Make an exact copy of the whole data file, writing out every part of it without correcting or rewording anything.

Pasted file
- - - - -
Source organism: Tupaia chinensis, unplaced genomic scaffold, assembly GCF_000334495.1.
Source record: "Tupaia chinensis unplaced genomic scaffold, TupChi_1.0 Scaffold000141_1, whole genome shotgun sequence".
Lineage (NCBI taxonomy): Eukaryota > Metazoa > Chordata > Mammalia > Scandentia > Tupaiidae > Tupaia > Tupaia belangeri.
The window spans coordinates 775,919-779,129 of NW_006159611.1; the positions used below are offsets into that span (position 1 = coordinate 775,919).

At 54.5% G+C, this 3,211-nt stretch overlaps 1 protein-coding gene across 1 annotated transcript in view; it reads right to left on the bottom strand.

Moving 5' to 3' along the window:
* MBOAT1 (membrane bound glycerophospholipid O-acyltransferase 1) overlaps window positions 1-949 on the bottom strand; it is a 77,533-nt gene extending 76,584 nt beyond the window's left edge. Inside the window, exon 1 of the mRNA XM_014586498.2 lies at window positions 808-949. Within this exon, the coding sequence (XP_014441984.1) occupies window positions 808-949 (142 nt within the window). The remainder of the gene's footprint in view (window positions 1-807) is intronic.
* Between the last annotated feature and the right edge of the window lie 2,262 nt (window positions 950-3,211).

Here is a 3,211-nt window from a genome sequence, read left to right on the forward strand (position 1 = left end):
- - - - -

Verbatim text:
Source organism: Tupaia chinensis, unplaced genomic scaffold, assembly GCF_000334495.1.
Source record: "Tupaia chinensis unplaced genomic scaffold, TupChi_1.0 Scaffold000141_1, whole genome shotgun sequence".
Lineage (NCBI taxonomy): Eukaryota > Metazoa > Chordata > Mammalia > Scandentia > Tupaiidae > Tupaia > Tupaia belangeri.
The window spans coordinates 775,919-779,129 of NW_006159611.1; the positions used below are offsets into that span (position 1 = coordinate 775,919).

At 54.5% G+C, this 3,211-nt stretch overlaps 1 protein-coding gene across 1 annotated transcript in view; it reads right to left on the bottom strand.

Moving 5' to 3' along the window:
* MBOAT1 (membrane bound glycerophospholipid O-acyltransferase 1) overlaps window positions 1-949 on the bottom strand; it is a 77,533-nt gene extending 76,584 nt beyond the window's left edge. Inside the window, exon 1 of the mRNA XM_014586498.2 lies at window positions 808-949. Within this exon, the coding sequence (XP_014441984.1) occupies window positions 808-949 (142 nt within the window). The remainder of the gene's footprint in view (window positions 1-807) is intronic.
* Between the last annotated feature and the right edge of the window lie 2,262 nt (window positions 950-3,211).

Here is a 3,211-nt window from a genome sequence, read left to right on the forward strand (position 1 = left end):